A Daily Mail reporter cited private contractor Serco as saying late Saturday it housed as many as 100 recent stowaways in hotels across the country. Serco also said the asylum seekers are provided with an equivalent of $7.8 in daily allowances for essential products.
“It is outrageous that asylum seekers are being put up in hotel rooms at public expense,” the publication quoted Alex Shelbrooke, a Conservative Party lawmaker, reacting to the revelations.
The publication’s investigation has led it to Lancashire County in northwest England, where it spoke to two Sudanese migrants who had been transported there after crossing the Channel Tunnel.
The two individuals, who gave only their first names, said they were taken to Lancashire as part of a convoy of 100 migrants distributed inside three coaches. They went to say authorities, who had held them in custody overnight, dropped them off across hotels in groups of 20 along the way.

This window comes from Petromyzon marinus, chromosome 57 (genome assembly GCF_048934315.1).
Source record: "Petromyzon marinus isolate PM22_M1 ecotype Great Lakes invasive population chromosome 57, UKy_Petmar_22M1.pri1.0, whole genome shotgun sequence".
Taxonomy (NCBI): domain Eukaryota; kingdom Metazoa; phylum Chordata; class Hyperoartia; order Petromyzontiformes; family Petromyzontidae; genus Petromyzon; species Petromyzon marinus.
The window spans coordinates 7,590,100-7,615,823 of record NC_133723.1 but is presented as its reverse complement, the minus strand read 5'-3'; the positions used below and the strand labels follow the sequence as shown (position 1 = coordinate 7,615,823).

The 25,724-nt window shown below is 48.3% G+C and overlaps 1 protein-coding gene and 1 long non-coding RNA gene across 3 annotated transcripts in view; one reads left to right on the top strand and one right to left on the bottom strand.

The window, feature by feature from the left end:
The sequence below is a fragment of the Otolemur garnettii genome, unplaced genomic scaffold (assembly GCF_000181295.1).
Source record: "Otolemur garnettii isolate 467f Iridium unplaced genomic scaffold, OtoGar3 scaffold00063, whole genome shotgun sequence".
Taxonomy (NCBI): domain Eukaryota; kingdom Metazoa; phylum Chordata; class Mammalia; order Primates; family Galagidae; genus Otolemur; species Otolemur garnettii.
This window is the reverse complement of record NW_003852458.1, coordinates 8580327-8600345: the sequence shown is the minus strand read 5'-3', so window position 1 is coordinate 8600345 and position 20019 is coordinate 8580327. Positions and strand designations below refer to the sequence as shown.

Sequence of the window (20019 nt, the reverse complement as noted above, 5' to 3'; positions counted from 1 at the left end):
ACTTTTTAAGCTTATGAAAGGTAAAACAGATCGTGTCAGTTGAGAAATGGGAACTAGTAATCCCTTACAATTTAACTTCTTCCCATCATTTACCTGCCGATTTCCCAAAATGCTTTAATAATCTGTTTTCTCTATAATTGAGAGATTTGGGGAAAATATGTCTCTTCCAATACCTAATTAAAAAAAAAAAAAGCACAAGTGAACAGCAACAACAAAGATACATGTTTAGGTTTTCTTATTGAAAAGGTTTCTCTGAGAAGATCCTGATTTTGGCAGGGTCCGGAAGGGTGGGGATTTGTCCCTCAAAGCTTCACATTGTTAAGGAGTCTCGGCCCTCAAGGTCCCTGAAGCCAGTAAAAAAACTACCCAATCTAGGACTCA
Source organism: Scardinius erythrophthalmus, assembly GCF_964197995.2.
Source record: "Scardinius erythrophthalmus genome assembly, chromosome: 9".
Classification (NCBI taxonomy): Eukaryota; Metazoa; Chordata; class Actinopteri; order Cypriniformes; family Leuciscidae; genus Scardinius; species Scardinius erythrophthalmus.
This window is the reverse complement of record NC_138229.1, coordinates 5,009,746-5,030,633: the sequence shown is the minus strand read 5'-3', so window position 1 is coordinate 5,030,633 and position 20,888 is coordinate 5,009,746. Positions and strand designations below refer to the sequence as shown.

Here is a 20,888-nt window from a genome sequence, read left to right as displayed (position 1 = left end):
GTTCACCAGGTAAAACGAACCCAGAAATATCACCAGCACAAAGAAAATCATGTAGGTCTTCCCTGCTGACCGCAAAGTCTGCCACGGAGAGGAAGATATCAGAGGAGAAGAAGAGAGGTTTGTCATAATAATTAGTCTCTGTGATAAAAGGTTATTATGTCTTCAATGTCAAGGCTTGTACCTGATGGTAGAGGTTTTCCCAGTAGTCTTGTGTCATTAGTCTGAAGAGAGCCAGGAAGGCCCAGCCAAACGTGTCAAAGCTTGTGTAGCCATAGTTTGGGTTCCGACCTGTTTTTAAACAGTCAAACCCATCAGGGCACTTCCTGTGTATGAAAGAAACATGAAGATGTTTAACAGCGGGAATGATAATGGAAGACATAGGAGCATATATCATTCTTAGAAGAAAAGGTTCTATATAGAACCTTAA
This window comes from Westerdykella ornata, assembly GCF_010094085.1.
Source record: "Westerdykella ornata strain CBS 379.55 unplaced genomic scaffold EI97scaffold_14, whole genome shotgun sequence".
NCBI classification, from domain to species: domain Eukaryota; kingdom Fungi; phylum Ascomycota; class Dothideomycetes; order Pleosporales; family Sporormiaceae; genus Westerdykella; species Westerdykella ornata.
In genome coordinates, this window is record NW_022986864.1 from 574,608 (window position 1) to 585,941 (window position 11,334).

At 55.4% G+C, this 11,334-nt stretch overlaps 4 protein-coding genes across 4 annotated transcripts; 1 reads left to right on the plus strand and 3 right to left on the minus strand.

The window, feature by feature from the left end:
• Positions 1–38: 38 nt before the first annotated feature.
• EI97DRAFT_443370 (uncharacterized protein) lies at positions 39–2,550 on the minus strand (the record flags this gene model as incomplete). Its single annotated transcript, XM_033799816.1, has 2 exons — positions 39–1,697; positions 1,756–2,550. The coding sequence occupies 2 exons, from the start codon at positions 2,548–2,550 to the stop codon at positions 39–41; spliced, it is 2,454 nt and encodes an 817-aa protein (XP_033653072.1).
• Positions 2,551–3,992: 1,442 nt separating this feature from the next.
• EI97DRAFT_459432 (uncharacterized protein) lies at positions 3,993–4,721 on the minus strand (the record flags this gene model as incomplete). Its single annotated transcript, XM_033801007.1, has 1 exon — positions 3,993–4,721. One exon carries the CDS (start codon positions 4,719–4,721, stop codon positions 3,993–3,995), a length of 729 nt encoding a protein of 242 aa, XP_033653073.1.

Serco denied allegations of misusing taxpayers’ money, arguing that it receives general funds from the UK Home Office.
The publication claimed the Home Office pays private companies over $234 million to find would-be asylum seekers temporary residence after they are caught entering the UK illegally.
Another investigation conducted by the Sunday Express has found that some truck drivers allegedly charge stowaways over $1,800 each to smuggle them inside the United Kingdom.
The crisis in the northern French port of Calais has erupted in recent weeks as nearly 4,000 attempts have been made to enter the Channel Tunnel by boarding passing trucks or trains en route to Britain. These attempts resulted in several deaths among the migrants and traffic disruptions in the tunnel.
In a joint article published by the Sunday Telegraph, UK Home Secretary Theresa May and French Interior Minister Bernard Cazeneuve called on other European Union members to assist in alleviating the Calais crisis.
UK Prime Minister David Cameron pledged additional fences and sniffer dogs on Friday, while Cazeneuve said 120 additional police officers will be temporarily deployed in Calais to prevent the migrants from entering the channel.